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IWD 2024: Empowering women in tech - Lessons in supporting progress in diversity
Thu, 7th Mar 2024

Every year, when International Women’s Day rolls around, it prompts us to reflect deeply on where we stand and where we aspire to be in terms of gender equality. We often find ourselves pouring over statistics, such as the fact that while women make up nearly half of Australia’s workforce, they hold significantly fewer full-time positions, occupy a small fraction of chair positions, and face substantial pay gaps in industries like Information & Communications Technology (ICT), as revealed by the recent Workplace Gender Equality Agency report. Despite these sobering figures, they do indicate progress. 

Yet, progress can be frustratingly slow. Instead of feeling discouraged, it’s crucial to not only acknowledge the progress we’ve made but also to focus on concrete actions that can accelerate our journey.

Recognise progress
Change is underway. In the past, I've often been the only woman in the room, but recently, at a Qualys training event, I was thrilled to see more women participating. Instead of just one in the room, there was a woman at every table. This progress is worth celebrating, but I want more of it so that we stop feeling the need to scan a room to see if there are other women present every time we go anywhere. So, what can we learn from that?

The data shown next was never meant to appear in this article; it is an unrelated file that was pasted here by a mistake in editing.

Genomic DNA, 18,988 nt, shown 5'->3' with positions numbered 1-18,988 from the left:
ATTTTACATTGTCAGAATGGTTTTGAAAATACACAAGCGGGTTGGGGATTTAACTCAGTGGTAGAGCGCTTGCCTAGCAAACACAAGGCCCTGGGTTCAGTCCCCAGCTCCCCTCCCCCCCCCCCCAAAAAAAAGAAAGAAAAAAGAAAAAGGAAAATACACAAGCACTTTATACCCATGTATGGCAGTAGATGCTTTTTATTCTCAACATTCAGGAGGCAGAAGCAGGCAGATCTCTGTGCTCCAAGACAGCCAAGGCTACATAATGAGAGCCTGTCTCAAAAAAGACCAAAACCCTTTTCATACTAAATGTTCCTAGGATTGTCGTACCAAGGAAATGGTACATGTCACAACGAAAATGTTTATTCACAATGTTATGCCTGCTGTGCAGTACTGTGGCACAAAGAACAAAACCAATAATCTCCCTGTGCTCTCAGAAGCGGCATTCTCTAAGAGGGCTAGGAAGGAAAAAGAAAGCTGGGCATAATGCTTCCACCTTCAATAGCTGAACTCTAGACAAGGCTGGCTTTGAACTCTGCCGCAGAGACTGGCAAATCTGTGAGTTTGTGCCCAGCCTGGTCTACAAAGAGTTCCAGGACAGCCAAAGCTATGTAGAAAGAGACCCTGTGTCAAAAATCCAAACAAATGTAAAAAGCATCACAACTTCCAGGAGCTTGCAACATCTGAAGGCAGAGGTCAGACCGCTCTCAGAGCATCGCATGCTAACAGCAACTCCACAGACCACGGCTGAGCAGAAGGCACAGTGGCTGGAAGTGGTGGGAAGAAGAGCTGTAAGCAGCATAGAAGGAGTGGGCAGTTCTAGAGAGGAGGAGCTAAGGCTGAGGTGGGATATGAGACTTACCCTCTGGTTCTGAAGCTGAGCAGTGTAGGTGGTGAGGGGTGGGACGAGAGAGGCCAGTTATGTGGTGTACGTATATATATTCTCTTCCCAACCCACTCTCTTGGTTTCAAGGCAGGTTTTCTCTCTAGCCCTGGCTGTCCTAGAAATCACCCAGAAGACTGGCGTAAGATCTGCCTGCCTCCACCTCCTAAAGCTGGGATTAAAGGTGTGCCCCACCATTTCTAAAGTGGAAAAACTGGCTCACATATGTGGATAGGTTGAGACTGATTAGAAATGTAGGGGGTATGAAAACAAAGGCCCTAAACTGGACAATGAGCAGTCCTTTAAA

Promote inclusivity and take action for diversity
I was impressed by the deliberate efforts to ensure diversity at the event. It's time for more of this intentional inclusivity. Every leader needs to recognise the need for diversity and take deliberate steps to include and invest in women and other minority groups. 

I would love for hiring practices to require that a woman be included in the candidate pool. I would love each manager to have goals associated with female diversity on their teams. I would love for the industry to ensure women are included in advisory boards, executive panels or speaker opportunities.

It may sound basic, but there's still so much room for improvement. We need concrete plans and consistent follow-through from leaders to truly make a difference.

Support women’s growth
Let’s talk more about investment. It’s clear that women have not received the same level of investment as men in developing their skills, advancing professionally or getting promotions. I believe it’s time for tech companies and industry groups to make targeted investments in women’s education, events and career development.

When it comes to leadership, progress is being made, but there's still work to do. While women now make up about a third of board members, the representation of minority women is still far too low. Companies need to actively support women's advancement to executive positions by providing support through things like mentorship and opportunities for growth.

Pay it forward
Whether you admire her or not, Margaret Thatcher had a point: women should all be helping each other out. At Qualys, we're proud to have women in top leadership positions, including our CFO, CHRO and board members. But it's not just about having women in these roles—it's about actively supporting other women through the process.